Bank rules may cause loss of sovereignty, says expert
Trans-national business too big for EMU states to act alone
EMU governments may have to give up some national sovereignty in order to create a system of bank regulation which can deal with trans-national banks, the governor of the Swedish central bank said in Dublin yesterday.
Stefan Ingves, who played a key role in the Swedish banking crisis in the 1990s, said the crisis had been caused partly by a mismatch between financial activities and the framework of regulation and supervision.
"What makes this crisis different is that it is trans-national rather than national. We have not had that before on this scale, and most of the rules are still national," the Riksbank governor told a meeting of Institute for International and European Affairs.
He said the proposed EMU supervisory board, which will keep an overall eye on the activities of national banks and regulators, would come into force some time next year. It remained to be seen how its relationship with the European Central Bank would evolve over time, but it would have to be more than a talking shop.
"Relying on monetary policy (interest rates) alone is not good enough. We have got to have supervisory action, not just talk. The board should say clearly what it feels should be said, but then others should be ready to act -- changing the rules and making them binding if necessary."
He told the Institute that the only way out of a financial crisis is to restore trust and confidence in the banking system. "Banking is essentially telling a story; convincing creditors and customers that they can get their money back when they want it. But the story better be good, and it is difficult to tell when banks are low on equity."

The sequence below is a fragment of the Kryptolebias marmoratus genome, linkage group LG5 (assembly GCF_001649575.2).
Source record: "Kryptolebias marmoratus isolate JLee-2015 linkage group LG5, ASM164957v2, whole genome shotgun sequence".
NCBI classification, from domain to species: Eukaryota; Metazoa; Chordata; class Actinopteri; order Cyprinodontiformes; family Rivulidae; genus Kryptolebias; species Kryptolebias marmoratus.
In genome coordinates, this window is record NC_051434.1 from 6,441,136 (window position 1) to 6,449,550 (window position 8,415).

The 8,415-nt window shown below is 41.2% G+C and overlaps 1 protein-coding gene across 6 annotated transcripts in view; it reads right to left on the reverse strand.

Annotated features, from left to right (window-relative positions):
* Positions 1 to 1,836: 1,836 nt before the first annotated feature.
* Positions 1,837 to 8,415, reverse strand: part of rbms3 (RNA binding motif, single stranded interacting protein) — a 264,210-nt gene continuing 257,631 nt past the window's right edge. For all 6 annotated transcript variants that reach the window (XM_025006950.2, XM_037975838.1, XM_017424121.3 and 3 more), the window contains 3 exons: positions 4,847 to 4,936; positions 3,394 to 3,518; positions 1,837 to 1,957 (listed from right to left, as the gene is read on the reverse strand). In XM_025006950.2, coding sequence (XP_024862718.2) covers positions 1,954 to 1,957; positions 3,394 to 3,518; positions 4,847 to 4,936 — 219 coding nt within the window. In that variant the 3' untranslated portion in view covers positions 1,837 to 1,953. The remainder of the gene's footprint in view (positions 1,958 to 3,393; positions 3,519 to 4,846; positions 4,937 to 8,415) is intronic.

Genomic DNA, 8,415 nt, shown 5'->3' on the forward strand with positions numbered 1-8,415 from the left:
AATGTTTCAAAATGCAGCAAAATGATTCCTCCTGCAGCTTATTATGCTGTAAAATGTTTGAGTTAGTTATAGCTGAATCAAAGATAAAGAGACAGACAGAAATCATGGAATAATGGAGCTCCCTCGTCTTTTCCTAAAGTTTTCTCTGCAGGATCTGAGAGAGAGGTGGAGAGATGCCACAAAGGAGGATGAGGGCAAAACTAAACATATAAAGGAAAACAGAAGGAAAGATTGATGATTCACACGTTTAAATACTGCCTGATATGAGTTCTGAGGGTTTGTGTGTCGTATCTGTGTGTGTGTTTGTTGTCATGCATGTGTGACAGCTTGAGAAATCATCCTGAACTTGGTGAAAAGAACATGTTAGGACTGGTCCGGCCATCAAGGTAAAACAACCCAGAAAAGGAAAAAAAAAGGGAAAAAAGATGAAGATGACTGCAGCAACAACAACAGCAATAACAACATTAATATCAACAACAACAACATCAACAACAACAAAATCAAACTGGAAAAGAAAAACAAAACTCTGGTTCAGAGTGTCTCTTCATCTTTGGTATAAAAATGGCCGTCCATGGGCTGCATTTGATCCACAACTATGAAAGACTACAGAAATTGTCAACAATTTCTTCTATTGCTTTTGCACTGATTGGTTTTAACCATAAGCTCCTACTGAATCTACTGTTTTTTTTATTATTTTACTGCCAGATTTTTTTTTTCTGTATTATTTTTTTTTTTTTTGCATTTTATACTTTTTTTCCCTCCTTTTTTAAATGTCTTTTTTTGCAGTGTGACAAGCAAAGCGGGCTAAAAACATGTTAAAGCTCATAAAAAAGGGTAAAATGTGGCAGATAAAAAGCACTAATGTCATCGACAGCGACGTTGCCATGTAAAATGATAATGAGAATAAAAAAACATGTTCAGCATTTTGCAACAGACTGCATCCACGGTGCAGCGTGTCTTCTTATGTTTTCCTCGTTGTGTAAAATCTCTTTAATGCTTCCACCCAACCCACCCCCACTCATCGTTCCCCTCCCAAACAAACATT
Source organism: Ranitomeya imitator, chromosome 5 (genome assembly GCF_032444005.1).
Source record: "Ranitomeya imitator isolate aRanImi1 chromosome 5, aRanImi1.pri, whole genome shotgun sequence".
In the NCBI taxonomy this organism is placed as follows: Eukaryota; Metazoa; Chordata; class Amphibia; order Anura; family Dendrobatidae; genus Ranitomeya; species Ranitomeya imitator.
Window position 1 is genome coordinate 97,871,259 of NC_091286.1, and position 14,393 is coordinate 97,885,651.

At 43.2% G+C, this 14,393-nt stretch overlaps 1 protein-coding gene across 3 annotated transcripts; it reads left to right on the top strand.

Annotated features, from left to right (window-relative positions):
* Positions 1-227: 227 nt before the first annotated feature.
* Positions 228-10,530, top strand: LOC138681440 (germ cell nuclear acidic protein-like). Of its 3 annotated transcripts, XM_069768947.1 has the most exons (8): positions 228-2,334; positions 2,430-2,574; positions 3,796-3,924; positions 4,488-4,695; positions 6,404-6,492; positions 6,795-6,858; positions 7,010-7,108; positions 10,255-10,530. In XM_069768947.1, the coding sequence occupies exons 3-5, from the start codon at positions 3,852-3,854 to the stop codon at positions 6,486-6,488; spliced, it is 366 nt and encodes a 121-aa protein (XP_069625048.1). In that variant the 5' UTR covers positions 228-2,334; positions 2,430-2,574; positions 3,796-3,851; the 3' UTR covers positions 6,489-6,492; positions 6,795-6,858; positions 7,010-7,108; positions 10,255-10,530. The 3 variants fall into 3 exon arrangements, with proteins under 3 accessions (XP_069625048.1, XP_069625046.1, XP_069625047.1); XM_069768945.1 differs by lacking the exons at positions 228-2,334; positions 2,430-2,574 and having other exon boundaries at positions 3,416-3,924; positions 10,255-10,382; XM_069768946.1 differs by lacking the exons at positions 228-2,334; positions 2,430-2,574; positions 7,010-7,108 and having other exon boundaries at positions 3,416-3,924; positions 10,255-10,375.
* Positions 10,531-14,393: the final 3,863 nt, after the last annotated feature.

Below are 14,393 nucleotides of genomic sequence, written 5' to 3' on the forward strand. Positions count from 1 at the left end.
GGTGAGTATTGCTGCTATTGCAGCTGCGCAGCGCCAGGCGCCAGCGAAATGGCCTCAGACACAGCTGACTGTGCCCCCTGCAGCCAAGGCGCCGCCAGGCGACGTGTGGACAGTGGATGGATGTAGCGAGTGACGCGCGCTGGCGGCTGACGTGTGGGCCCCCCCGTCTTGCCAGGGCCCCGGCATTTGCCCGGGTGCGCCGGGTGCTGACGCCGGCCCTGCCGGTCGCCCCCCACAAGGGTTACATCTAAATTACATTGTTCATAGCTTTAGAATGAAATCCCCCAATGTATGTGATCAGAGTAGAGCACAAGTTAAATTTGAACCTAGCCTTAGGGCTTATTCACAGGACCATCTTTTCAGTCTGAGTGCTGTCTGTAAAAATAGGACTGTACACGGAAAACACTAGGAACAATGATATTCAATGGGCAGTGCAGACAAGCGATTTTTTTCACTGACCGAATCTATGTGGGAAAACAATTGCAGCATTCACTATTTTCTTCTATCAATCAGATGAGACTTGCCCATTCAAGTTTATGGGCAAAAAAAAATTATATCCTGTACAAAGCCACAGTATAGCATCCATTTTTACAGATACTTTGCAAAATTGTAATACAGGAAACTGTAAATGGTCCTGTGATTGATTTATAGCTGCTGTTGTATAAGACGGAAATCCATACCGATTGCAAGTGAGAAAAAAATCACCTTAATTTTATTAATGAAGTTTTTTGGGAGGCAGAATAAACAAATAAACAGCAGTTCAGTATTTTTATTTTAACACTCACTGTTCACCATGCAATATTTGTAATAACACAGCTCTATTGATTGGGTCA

Banks had to get more capital to restore confidence and that meant equity capital -- Tier One. "Losses are set off against Tier One Capital and that's when your realise that Tier Two Capital is really just for show."
But banks should not try, or be asked, to rebuild core capital too quickly because of the damage that would do to economic growth and the flow of credit.
However, losses had to be faced and recognised, even though banks were always reluctant to do so. "Losses normally don't go away. It is better to deal with them than sit on them. It doesn't matter that things may be better tomorrow if you cannot pay off your loans today," Mr Ingves said.
The losses were high. "The average is about 13pc of GDP, but it was 50pc in Indonesia and will probably be 100pc of GDP or more in Iceland. That represents redistribution -- the real cost is from negative or low growth for some years."